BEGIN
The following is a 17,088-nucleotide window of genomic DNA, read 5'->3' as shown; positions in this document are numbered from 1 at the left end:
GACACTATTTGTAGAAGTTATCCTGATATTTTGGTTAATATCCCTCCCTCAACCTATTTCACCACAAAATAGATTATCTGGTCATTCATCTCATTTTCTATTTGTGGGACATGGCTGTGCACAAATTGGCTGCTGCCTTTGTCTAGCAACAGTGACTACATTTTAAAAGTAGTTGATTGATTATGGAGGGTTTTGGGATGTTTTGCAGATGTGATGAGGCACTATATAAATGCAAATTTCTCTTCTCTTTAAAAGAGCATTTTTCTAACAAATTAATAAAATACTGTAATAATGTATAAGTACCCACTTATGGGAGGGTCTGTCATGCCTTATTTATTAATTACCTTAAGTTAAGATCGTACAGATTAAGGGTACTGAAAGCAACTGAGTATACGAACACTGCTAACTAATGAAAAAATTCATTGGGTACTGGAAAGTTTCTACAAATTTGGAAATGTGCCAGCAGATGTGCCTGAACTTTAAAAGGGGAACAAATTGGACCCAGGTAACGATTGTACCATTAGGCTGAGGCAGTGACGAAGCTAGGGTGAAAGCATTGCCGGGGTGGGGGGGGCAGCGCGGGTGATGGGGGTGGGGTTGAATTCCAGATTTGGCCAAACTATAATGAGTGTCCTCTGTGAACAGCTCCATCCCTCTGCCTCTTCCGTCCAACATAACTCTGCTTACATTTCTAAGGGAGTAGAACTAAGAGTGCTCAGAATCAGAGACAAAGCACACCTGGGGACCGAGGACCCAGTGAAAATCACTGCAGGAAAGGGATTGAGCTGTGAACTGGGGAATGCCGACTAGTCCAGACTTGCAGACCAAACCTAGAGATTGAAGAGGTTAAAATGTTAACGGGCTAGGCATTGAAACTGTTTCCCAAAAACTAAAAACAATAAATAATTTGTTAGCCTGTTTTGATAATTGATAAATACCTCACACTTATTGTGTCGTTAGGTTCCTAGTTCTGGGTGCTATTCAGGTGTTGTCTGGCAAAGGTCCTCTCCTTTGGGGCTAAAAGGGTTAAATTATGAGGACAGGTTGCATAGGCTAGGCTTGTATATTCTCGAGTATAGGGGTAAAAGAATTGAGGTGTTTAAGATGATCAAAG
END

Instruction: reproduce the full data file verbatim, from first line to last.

The following is a 17,088-nucleotide window of genomic DNA, read 5'->3' as shown; positions in this document are numbered from 1 at the left end:
GACACTATTTGTAGAAGTTATCCTGATATTTTGGTTAATATCCCTCCCTCAACCTATTTCACCACAAAATAGATTATCTGGTCATTCATCTCATTTTCTATTTGTGGGACATGGCTGTGCACAAATTGGCTGCTGCCTTTGTCTAGCAACAGTGACTACATTTTAAAAGTAGTTGATTGATTATGGAGGGTTTTGGGATGTTTTGCAGATGTGATGAGGCACTATATAAATGCAAATTTCTCTTCTCTTTAAAAGAGCATTTTTCTAACAAATTAATAAAATACTGTAATAATGTATAAGTACCCACTTATGGGAGGGTCTGTCATGCCTTATTTATTAATTACCTTAAGTTAAGATCGTACAGATTAAGGGTACTGAAAGCAACTGAGTATACGAACACTGCTAACTAATGAAAAAATTCATTGGGTACTGGAAAGTTTCTACAAATTTGGAAATGTGCCAGCAGATGTGCCTGAACTTTAAAAGGGGAACAAATTGGACCCAGGTAACGATTGTACCATTAGGCTGAGGCAGTGACGAAGCTAGGGTGAAAGCATTGCCGGGGTGGGGGGGGCAGCGCGGGTGATGGGGGTGGGGTTGAATTCCAGATTTGGCCAAACTATAATGAGTGTCCTCTGTGAACAGCTCCATCCCTCTGCCTCTTCCGTCCAACATAACTCTGCTTACATTTCTAAGGGAGTAGAACTAAGAGTGCTCAGAATCAGAGACAAAGCACACCTGGGGACCGAGGACCCAGTGAAAATCACTGCAGGAAAGGGATTGAGCTGTGAACTGGGGAATGCCGACTAGTCCAGACTTGCAGACCAAACCTAGAGATTGAAGAGGTTAAAATGTTAACGGGCTAGGCATTGAAACTGTTTCCCAAAAACTAAAAACAATAAATAATTTGTTAGCCTGTTTTGATAATTGATAAATACCTCACACTTATTGTGTCGTTAGGTTCCTAGTTCTGGGTGCTATTCAGGTGTTGTCTGGCAAAGGTCCTCTCCTTTGGGGCTAAAAGGGTTAAATTATGAGGACAGGTTGCATAGGCTAGGCTTGTATATTCTCGAGTATAGGGGTAAAAGAATTGAGGTGTTTAAGATGATCAAAG